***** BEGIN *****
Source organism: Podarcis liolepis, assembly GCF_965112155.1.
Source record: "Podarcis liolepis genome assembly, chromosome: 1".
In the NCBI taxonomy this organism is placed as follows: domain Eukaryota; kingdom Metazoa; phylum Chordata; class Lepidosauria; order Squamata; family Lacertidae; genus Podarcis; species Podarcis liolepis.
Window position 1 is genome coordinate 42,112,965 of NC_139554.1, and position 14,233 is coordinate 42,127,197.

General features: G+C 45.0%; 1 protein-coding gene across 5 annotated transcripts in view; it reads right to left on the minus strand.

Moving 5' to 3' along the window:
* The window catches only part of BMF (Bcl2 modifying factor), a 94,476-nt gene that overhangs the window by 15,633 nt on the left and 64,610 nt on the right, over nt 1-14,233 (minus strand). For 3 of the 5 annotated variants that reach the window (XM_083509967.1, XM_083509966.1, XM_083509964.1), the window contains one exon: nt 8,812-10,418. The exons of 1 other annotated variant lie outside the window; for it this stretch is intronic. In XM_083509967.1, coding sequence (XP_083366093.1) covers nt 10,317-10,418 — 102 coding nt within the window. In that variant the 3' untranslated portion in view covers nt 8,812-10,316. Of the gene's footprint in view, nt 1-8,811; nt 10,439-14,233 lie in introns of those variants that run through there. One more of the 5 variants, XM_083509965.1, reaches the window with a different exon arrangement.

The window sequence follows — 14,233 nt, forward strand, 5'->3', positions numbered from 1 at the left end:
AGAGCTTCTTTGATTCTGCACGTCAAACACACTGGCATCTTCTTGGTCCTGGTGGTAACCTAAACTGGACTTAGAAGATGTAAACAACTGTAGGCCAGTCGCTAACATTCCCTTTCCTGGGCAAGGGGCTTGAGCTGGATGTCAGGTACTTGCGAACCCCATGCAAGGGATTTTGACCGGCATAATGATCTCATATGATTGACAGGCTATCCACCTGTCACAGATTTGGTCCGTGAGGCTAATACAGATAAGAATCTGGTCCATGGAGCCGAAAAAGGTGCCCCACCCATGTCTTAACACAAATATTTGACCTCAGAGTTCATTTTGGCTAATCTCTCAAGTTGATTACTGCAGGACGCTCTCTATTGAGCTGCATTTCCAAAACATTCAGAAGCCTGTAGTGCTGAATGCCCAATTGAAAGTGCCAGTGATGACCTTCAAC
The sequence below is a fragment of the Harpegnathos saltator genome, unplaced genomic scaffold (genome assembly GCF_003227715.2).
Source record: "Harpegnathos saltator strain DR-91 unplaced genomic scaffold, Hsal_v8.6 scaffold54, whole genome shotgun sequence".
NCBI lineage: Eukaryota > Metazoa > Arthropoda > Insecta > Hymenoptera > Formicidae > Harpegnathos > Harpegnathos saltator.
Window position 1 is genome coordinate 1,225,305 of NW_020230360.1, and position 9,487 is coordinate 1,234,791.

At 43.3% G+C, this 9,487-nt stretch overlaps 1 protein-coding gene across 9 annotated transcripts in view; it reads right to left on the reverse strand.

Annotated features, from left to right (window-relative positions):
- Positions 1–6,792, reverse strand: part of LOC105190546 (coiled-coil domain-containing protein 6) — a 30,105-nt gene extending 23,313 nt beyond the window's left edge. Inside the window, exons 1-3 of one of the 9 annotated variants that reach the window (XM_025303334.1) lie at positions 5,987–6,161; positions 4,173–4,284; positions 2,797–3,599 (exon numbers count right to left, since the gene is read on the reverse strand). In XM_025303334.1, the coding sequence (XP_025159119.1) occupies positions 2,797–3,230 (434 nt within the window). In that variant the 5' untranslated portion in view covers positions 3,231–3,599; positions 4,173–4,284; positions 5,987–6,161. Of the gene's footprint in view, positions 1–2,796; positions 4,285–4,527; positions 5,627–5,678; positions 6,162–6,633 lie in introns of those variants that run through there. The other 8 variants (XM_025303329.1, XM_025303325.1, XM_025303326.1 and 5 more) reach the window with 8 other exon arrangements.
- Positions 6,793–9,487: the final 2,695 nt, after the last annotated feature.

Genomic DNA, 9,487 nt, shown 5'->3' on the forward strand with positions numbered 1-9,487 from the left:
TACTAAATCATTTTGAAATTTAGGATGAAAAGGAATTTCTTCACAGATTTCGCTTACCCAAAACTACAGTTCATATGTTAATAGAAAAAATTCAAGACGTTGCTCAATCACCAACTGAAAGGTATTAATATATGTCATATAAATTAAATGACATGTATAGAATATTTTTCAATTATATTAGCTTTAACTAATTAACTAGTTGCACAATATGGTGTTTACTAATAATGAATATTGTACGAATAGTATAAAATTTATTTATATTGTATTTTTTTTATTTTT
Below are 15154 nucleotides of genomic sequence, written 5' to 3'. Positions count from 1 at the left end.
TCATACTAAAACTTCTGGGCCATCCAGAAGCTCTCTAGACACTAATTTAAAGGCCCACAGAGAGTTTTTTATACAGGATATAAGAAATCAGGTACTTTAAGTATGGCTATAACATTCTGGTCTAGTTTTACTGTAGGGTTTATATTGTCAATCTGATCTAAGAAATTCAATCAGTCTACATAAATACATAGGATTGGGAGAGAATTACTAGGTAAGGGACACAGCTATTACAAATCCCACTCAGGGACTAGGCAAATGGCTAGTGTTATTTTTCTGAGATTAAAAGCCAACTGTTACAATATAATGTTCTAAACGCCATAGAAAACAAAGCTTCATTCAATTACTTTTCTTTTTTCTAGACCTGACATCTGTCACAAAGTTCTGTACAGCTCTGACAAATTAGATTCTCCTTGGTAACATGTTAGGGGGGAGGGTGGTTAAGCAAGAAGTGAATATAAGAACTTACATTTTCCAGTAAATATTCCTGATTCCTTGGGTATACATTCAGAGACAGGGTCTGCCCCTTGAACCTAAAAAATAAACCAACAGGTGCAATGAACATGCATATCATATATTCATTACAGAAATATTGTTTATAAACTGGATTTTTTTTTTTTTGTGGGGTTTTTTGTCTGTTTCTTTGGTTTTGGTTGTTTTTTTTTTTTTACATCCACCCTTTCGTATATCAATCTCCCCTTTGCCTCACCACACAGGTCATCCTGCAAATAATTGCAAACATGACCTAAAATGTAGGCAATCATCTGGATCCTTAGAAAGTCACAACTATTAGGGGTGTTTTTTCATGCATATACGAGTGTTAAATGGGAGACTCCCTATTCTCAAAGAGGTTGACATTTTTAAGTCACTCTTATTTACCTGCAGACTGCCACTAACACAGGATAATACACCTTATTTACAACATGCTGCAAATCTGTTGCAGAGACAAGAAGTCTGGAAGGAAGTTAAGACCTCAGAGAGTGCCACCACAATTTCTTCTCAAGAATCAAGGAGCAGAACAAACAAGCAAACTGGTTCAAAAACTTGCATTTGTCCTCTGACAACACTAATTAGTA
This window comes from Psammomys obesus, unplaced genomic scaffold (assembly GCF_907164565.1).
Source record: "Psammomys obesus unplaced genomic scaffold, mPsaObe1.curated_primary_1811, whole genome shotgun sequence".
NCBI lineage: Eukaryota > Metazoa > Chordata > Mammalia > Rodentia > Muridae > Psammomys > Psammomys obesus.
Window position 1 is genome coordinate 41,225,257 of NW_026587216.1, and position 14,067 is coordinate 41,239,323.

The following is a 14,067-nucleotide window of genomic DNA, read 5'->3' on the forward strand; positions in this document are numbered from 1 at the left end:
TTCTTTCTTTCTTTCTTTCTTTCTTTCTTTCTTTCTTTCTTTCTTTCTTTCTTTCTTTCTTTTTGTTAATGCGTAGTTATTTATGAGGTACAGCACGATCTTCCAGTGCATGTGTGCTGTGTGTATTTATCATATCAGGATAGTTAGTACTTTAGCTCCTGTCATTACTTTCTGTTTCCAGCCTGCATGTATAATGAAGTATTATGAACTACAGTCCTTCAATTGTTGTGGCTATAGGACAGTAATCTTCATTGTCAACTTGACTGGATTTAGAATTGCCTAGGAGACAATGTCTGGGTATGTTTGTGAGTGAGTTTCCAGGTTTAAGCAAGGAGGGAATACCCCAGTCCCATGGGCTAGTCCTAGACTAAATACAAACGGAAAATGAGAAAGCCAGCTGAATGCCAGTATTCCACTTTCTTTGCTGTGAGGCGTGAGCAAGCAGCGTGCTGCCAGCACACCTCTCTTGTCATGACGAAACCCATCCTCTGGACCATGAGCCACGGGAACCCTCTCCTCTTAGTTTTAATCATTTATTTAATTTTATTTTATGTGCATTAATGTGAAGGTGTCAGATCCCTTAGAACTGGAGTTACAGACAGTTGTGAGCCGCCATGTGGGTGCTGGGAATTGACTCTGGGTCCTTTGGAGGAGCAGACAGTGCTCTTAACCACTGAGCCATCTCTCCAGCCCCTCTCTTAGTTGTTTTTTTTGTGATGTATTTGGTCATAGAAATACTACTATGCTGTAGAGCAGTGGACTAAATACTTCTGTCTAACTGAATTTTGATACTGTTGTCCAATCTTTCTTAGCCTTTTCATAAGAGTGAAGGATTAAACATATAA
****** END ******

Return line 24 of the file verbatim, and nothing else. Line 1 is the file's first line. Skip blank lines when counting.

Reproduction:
NCBI lineage: Eukaryota > Metazoa > Chordata > Mammalia > Rodentia > Muridae > Psammomys > Psammomys obesus.